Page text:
Put the pan in the oven and set the timer for 30 minutes. This is a forgiving recipe since everything is already cooked and you’re basically just heating it through, so if you want to leave it in a little longer that’s fine. Just make sure the potatoes don’t burn. A little browning is good, a lot of browning is not so good.

That’s it. That’s all you need to do. Your shepherd’s pie is ready to eat, although be careful because it’s blazing hot when you first take it out of the oven. While all the ingredients are great on their own, somehow when they’re baked up together they become even better, which is a neat trick.

This recipe keeps well for several days in the fridge, covered up with tinfoil. Heat it up before eating. It’s a filling, satisfying comfort food that’s perfect for chilly days and is the best way to finish off the turkey meat that everyone’s sick of several days after Thanksgiving or some other holiday. If you don’t eat meat, there’s no reason why you can’t make this without meat and use vegetable stock or a butter gravy, although I admit I haven’t tried it that way. Let me know if you do.

Thanks for listening! You can find Real Life Cooking Podcast at That’s blueberry without any E’s. You can find the recipe that goes with this episode in the show notes. Now get out there and enjoy your food.

Roast Turkey

Roasting a turkey

The seasoned turkey ready to put in the oven (left), the tented turkey resting after roasting (middle), and the finished turkey ready to carve (right):

Welcome to the Real Life Cooking Podcast. I’m Kate Shaw and this week we’re going to learn how to roast a turkey!

This year (2020) has been endless and horrible, but somehow we are finally approaching the winter holiday season. In the United States we’re nearing Thanksgiving, a feast day celebrated with family and friends. The traditional main course for Thanksgiving is turkey, but a lot of people don’t know how to roast a turkey without drying it out. Hopefully this episode will help you roast your turkey perfectly every time.

As soon as turkeys start showing up in the stores in October I usually buy one and cook it for myself, because I love turkey. I always buy the very smallest one I can find, of course, because I am just one person and while I do have an astonishing capacity for eating turkey, I have my limits.

Don’t forget you need to have something to cook a turkey in, because even a small one is too big for ordinary pans. You can buy those heavy-duty foil roasting pans, but while they make clean-up easy, they’re also not great. You have to put a pan under them because otherwise you can’t safely move the roasting pan once the turkey is in it, because heavy-duty or not, no aluminum foil can stand up to the weight of even a small turkey. But since the roasting pan is also bigger than a typical cookie sheet, it’s still really hard to move safely. If you have room to store it, though, you can usually find inexpensive steel roasting pans this time of year. I spent less than ten bucks for mine and I’ve had it five or six years now, so I figure it’s paid for itself.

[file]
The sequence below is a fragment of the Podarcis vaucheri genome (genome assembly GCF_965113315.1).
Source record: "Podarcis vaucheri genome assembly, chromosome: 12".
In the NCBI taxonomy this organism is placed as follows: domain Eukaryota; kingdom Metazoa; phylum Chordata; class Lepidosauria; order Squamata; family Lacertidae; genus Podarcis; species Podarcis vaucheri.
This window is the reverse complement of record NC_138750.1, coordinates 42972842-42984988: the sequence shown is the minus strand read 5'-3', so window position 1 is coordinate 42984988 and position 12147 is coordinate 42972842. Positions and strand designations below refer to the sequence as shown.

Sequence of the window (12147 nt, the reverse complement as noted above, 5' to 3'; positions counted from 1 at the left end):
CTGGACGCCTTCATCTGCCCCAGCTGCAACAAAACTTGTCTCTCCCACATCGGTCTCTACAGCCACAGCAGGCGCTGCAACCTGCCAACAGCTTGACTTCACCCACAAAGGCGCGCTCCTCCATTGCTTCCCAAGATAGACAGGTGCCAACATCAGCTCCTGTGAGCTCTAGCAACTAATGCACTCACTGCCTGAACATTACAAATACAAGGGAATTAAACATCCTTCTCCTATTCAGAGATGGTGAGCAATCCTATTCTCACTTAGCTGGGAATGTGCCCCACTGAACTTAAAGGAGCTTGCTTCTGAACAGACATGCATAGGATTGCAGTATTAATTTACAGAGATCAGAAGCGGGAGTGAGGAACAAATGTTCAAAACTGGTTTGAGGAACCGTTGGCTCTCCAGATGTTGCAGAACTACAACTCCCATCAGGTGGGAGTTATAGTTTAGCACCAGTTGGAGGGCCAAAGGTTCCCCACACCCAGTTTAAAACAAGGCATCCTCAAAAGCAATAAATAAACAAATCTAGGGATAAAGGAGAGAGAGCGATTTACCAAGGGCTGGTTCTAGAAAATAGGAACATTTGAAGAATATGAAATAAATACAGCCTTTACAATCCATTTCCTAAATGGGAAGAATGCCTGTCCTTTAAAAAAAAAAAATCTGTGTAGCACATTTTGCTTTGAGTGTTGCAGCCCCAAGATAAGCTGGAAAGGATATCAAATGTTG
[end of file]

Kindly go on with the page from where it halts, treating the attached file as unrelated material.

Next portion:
It doesn’t matter what brand of turkey you buy. They’re all pretty good. The cheaper ones sometimes have surprise bags of premade gravy tucked in the cavity, which you just paid for and they’re mostly water, but I can never feel too upset because it’s actually pretty good gravy.

Unless you’re cooking for a huge crowd, you’ll probably want to get a smaller turkey. Thirteen pounds is actually on the small side, but you can usually find turkeys that are a bit under ten pounds when you have a big selection to choose from. If you get a turkey that small on sale, it can cost less than a four-pound chicken.

So let’s assume you have acquired a frozen turkey and a roasting pan big enough to hold it. Four or five days before you plan to cook the turkey, put it in the fridge. It takes at least four days to thaw, or a day or two longer for bigger turkeys. If there’s even a slight chance you’ll forget to move it to the fridge from the freezer, put a reminder in your phone. Don’t thaw it on the counter, put it in the fridge to thaw.

Okay, the big day has arrived. It’s time to cook that turkey. People sometimes say that you cook a turkey for 20 minutes per pound, but that’s actually too long. It’s more like 15 minutes per pound, maybe even a little less. For a small turkey, up to about eleven pounds in weight, you can count on it cooking in about two and a half hours or just a bit more at 350 degrees F. My 13-pound turkey needed more like three hours. So if you like to have Thanksgiving dinner early, remember you’re going to have to get that turkey in the oven early. You also need at least an hour to prepare before the turkey goes in the oven, and at least half an hour afterwards. That’s why your grandmother was always up at dawn on Thanksgiving.

The first thing to do is clean out the sink. Wash any dishes sitting in it and give it a quick scrub or at least wipe it out with a sponge. Then set your roasting pan out so you can get to it easily. If it comes with a rack, you can use the rack. Otherwise, you’ll set the turkey directly on the bottom of the pan. I line my pan with foil because it’s a cheap pan with cheap nonstick coating, and despite my care over the years, the coating has started to peel off and I don’t want to accidentally eat any. You know, it occurs to me that I might want to upgrade my roasting pan pretty soon.